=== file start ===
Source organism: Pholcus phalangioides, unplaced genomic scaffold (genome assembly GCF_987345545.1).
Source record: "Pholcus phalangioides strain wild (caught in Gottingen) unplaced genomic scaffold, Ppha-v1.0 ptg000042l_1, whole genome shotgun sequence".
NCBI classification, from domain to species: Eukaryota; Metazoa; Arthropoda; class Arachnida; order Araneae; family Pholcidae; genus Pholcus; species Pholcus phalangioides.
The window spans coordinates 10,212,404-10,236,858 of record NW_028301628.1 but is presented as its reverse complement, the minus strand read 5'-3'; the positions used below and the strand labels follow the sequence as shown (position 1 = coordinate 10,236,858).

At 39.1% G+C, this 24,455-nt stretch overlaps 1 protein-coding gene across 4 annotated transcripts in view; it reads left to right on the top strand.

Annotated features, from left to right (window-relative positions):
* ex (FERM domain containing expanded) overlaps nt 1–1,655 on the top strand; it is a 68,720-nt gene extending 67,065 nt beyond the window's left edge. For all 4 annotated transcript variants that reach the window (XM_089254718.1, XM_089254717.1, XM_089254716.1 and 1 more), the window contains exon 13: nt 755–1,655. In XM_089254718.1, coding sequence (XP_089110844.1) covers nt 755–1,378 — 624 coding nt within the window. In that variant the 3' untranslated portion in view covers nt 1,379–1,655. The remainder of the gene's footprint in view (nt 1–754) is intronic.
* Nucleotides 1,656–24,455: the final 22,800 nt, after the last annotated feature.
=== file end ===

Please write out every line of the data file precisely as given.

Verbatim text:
Source organism: Pholcus phalangioides, unplaced genomic scaffold (genome assembly GCF_987345545.1).
Source record: "Pholcus phalangioides strain wild (caught in Gottingen) unplaced genomic scaffold, Ppha-v1.0 ptg000042l_1, whole genome shotgun sequence".
NCBI classification, from domain to species: Eukaryota; Metazoa; Arthropoda; class Arachnida; order Araneae; family Pholcidae; genus Pholcus; species Pholcus phalangioides.
The window spans coordinates 10,212,404-10,236,858 of record NW_028301628.1 but is presented as its reverse complement, the minus strand read 5'-3'; the positions used below and the strand labels follow the sequence as shown (position 1 = coordinate 10,236,858).

At 39.1% G+C, this 24,455-nt stretch overlaps 1 protein-coding gene across 4 annotated transcripts in view; it reads left to right on the top strand.

Annotated features, from left to right (window-relative positions):
* ex (FERM domain containing expanded) overlaps nt 1–1,655 on the top strand; it is a 68,720-nt gene extending 67,065 nt beyond the window's left edge. For all 4 annotated transcript variants that reach the window (XM_089254718.1, XM_089254717.1, XM_089254716.1 and 1 more), the window contains exon 13: nt 755–1,655. In XM_089254718.1, coding sequence (XP_089110844.1) covers nt 755–1,378 — 624 coding nt within the window. In that variant the 3' untranslated portion in view covers nt 1,379–1,655. The remainder of the gene's footprint in view (nt 1–754) is intronic.
* Nucleotides 1,656–24,455: the final 22,800 nt, after the last annotated feature.